n the comfortable culture of the U.S., which we take for granted all too often, it can be difficult to remember the human plagues and diseases that have followed mankind throughout the millennia. It’s difficult to remember that we, ourselves, are the preferred breeding ground for a host of bugs, worms and parasites; not just idle or incidental carriers of these microscopic beasts, but their main course…dependent on our unique physiology in order to reproduce and survive.

Some of these diseases are famous, due to their pugnacious nature or severity of effect; diseases such as malaria, botulism, or River Blindness. Others are less well known, either due to their more limited environment or because their incidence in more developed countries is less common, such as the protozoan, Entamoeba histolytica. However, less common does not necessarily mean less destructive. Entamoeba is a group of anaerobic parasites that specifically target humans and primates. Typically passed from feces and water to another host in a cystic form, these protozoans mature in our digestive tracts and cause a disease called Amebiasis. Amebiasis is typically characterized by abdominal pain, amebic dysentery, bloody diarrhea, and fevers. The protozoans can also occasionally escape the colon and end up on other organs to cause liver, brain or lung abscesses. Current estimates are that nearly 50 million people, worldwide, suffer infection from E. histolytica, which result in around 100,000 deaths. However, only 10-20% of all infections become symptomatic, so the number of infections may actually be much higher. The rate of infection of E. histolytica in tropical countries in Central or South America, Africa and Asia is actually nearer to 50%! And when the numbers of E. histolytica are combined with similar, but non-symptomatic protozoans (such as E. dispar and E. moshkovskii), the total world count may be closer to 10% or 500 million infective cases.

The most likely place to start looking for better methods of disease prevention of Amebiasis are the surface protein interactions between the protozoan and our intestinal walls which cause adherence and activation of the protozoan to its trophozoite stage. Cataloguing and defining these surface proteins is about as easy as identifying all of the various countries on Earth from a telescope on Mars. To date, only a smattering of about 20 of these surface proteins had been identified. Iris Bruchhaus and her group from the Nocht Institute for Tropical Disease wanted to blow that number away and settle once and for all what proteins need to be studied.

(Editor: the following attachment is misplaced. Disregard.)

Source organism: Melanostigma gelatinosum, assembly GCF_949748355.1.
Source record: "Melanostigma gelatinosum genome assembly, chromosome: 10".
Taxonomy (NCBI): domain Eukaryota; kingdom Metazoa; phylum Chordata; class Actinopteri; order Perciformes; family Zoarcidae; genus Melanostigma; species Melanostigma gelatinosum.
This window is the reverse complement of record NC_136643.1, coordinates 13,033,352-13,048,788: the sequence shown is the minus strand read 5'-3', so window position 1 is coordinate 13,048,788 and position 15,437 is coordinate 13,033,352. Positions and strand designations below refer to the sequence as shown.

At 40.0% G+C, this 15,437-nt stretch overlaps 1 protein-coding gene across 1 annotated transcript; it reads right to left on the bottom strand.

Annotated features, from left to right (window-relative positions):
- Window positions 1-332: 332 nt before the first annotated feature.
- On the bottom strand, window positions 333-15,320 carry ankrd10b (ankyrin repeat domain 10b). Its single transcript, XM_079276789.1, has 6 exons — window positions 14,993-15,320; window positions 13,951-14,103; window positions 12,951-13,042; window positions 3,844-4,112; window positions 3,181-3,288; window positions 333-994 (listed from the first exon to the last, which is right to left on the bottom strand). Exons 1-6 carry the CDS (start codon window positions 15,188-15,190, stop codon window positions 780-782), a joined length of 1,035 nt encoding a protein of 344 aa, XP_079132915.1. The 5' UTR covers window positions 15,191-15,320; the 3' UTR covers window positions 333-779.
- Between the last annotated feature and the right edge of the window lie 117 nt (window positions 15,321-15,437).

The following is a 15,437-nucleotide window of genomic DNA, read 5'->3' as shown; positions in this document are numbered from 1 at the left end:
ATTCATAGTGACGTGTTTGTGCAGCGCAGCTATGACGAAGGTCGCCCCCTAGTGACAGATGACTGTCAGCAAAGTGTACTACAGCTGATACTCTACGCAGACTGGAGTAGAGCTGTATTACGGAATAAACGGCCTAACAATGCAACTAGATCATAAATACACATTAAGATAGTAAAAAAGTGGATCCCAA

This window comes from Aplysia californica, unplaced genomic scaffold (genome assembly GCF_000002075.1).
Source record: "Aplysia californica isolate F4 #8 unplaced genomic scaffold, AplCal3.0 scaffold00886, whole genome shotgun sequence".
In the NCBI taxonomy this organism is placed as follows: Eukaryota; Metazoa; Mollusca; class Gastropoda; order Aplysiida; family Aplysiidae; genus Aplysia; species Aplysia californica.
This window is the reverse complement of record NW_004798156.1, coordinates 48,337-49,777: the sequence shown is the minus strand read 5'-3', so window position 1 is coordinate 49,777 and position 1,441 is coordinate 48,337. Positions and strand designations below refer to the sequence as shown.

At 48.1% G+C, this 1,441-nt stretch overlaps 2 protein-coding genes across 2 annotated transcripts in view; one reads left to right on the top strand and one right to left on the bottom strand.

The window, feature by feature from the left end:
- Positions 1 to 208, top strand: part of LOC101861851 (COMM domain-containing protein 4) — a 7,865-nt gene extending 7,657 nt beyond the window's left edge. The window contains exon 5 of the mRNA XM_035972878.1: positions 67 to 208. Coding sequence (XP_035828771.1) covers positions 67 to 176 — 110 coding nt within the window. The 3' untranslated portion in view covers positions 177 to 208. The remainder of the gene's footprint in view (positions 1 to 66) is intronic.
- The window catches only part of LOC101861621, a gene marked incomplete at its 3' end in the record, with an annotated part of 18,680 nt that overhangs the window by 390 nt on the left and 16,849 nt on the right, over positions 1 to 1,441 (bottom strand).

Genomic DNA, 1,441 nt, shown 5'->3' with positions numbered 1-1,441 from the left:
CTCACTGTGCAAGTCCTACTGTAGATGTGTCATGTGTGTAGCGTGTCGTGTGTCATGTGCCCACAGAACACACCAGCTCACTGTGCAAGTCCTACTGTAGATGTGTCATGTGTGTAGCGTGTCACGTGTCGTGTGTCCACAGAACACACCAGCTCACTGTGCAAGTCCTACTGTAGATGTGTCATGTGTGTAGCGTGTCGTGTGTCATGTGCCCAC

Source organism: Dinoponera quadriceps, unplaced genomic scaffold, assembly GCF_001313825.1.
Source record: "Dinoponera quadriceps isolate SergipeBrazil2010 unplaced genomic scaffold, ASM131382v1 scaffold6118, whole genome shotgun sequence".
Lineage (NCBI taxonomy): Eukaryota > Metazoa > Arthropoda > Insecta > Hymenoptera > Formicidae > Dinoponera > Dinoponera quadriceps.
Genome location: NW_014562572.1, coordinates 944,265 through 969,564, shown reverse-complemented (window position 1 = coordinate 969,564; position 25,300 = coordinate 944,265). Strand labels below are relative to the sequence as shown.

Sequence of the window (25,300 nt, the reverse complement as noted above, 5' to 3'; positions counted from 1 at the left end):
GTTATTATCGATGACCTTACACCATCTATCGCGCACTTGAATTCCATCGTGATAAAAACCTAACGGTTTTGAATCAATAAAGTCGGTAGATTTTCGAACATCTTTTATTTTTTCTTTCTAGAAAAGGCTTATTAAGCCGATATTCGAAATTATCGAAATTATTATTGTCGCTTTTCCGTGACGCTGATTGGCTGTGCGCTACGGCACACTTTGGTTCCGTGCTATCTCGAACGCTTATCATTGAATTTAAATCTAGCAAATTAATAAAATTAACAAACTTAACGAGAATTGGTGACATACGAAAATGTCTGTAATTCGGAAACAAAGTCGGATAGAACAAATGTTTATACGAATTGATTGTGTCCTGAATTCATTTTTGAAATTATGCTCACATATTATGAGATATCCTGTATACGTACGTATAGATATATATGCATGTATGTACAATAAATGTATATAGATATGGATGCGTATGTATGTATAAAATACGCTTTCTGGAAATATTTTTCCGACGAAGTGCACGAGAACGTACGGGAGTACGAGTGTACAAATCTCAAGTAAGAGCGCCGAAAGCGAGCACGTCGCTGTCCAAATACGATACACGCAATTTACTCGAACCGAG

Bruchhaus’ group used a non-permeable biotinylation process to bind with all of the surface proteins on the HM1:IMSS strain of E. histolytica. Those biotin conjugated proteins were then easily isolated using a streptavidin agarose resin system (which you can also conveniently find here), and analyzed in NanoLC-MS/MS in order to identify the proteins. They found close to 700 proteins! Oddly though, nearly 50% of the proteins found they found did not show any specific membrane association. Bruchhaus’ group was able to further detail many of these isolated oddball proteins, showing that roughly 85% of them did have some cell surface interaction, even if not in the traditional sense. But this actually implies that the plasma membranes (and their surface associations) of these protozoans are not static and easily defined at all, but are a very dynamic, complex and interconnected weaving of molecules in constant exchange on and across the membrane.

That doesn’t necessarily make this type of work any easier. But with a large number these proteins identified, work can at least begin on some of the most important proteins, further characterizing the association with their human host cells. Who knows, maybe it’s actually one of these oddball proteins that only sometimes associates with the plasma membrane that account for the low percentage of the protozoan becoming symptomatic. Time will tell…

Biller, L., Matthiesen, J., Kühne, V., Lotter, H., Handal, G., Nozaki, T., Saito-Nakano, Y., Schumann, M., Roeder, T., Roeder, E., Krause, E., & Bruchhaus, I. (2014). The Cell Surface Proteome of Entamoeba histolytica. Molecular & Cellular Proteomics, 13(1), 132-144.

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